Emmett, who recently represented the HTA in front of the Parliamentary Environmental Audit Committee (EAC) on invasives regulations, said: "The industry has been under the cosh with a series of potentially adverse regulations, but I don't think it will carry on like this."
On invasives, Emmett and the HTA expressed "relief" that the EAC report to Defra stuck to current frameworks and was not heavily influenced by environmental campaigners who wanted widespread bans and levies on plant imports. "There was a danger of a strong emphasis on control of horticultural crops over and above the framework we are currently working in," he said.
"The committee could have decided to listen to ecologists but they haven't and conclusions are consistent with processes largely in place," he added.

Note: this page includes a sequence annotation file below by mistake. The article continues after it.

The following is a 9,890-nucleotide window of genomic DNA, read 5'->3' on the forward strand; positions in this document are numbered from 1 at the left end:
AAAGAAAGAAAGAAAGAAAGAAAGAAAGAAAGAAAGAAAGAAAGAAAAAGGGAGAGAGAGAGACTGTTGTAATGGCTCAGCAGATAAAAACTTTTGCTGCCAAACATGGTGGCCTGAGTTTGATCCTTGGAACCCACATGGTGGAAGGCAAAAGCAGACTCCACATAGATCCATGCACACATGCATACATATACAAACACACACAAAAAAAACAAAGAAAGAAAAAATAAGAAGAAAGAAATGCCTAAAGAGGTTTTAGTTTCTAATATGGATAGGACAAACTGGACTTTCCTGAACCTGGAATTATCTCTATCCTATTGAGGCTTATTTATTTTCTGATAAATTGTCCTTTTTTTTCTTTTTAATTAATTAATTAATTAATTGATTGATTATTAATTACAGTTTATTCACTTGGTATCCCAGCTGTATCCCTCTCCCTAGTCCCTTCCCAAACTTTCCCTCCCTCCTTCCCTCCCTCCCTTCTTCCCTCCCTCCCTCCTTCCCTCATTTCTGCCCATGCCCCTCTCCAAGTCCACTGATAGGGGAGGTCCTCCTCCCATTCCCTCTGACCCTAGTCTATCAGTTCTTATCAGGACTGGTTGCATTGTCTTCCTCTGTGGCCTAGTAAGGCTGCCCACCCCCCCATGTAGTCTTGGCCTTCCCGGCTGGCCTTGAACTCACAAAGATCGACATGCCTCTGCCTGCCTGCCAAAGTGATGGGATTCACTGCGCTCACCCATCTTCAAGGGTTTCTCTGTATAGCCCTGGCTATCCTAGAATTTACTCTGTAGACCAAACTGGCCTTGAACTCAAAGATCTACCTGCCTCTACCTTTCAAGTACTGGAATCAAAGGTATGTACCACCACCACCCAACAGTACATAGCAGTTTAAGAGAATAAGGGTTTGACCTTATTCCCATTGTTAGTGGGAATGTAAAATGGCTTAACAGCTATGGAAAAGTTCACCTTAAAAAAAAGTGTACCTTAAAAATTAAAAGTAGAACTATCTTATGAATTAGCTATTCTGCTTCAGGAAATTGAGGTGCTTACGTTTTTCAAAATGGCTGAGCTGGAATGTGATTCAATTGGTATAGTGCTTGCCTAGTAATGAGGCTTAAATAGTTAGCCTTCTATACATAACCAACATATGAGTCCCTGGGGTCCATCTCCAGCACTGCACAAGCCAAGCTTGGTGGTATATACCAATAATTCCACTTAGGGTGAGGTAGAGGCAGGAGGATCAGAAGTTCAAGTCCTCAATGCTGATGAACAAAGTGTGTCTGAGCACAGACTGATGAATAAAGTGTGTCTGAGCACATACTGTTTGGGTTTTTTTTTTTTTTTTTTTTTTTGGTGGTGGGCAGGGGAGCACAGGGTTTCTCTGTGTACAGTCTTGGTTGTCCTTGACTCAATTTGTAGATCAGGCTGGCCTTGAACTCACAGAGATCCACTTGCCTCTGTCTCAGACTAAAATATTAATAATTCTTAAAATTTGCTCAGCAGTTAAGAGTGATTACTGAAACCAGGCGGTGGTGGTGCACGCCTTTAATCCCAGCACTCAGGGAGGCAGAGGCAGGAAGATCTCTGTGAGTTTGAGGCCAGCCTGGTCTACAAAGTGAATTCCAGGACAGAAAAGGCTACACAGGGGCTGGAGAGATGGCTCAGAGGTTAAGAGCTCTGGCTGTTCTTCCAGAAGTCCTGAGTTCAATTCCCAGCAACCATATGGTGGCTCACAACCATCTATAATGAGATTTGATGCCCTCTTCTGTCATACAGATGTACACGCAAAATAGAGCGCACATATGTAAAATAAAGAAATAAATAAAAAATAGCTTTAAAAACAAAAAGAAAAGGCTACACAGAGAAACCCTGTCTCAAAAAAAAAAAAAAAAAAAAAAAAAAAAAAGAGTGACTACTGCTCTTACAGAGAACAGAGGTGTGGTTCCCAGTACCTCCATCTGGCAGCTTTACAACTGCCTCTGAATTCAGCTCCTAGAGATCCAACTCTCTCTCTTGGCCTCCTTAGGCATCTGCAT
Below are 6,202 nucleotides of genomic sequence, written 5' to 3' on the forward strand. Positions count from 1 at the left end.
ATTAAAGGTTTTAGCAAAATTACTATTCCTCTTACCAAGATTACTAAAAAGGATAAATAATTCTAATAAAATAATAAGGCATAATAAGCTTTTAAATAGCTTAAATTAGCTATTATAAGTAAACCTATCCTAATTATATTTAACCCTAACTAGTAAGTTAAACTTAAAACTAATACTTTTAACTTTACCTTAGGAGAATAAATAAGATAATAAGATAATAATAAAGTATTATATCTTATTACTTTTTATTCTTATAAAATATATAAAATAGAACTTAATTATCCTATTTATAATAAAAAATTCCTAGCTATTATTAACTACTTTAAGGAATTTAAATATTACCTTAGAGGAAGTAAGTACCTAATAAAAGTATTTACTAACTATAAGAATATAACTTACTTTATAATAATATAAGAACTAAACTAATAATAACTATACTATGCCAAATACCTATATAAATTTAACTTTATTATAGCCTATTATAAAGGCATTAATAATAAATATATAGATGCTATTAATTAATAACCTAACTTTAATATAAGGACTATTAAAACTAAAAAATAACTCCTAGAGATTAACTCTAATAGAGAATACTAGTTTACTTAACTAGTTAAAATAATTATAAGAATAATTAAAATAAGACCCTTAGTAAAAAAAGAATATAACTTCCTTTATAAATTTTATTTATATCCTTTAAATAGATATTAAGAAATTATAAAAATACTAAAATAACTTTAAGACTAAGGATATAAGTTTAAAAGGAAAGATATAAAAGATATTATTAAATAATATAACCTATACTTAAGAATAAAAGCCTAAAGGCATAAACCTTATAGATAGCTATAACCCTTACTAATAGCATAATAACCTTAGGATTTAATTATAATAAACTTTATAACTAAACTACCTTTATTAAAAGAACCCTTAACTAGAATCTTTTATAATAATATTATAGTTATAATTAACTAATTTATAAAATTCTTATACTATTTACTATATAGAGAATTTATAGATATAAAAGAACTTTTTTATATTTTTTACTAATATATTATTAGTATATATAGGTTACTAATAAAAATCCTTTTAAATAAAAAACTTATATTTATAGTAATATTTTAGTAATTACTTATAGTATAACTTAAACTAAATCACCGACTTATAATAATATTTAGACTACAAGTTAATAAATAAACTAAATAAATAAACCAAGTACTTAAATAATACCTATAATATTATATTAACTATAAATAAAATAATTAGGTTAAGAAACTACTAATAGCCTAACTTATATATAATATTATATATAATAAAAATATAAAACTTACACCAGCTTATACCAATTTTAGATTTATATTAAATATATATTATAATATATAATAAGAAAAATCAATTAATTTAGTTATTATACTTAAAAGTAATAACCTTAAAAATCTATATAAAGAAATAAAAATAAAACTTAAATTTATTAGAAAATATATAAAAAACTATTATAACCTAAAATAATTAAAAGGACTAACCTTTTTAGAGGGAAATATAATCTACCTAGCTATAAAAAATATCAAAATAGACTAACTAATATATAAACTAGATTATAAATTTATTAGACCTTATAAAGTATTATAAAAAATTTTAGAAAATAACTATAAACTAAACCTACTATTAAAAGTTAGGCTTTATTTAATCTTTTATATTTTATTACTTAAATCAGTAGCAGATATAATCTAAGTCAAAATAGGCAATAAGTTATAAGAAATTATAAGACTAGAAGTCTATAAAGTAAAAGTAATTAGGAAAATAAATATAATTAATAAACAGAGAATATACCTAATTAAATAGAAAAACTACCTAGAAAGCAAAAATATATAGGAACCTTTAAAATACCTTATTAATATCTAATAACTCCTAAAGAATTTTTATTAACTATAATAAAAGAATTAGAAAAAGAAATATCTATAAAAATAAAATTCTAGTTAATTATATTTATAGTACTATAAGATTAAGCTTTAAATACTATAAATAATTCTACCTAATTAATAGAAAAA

The HTA has also welcomed a planned more "coherent" approach to link biosecurity, pollinators and invasives. HTA horticulture head Raoul Curtis-Machin said targeted blacklisting is a better outcome than "whitelisting" plants. "The report shows a balanced approach. We were worried about a levy on imported plants."
Emmett said thousands of plants have potential to be invasive with global warming but some would not be invasive in the UK even if they were elsewhere in Europe.
He added: "My biggest concern is that you can identify a degree of risk with a lot of ornamental plants but you need to balance that against the benefits."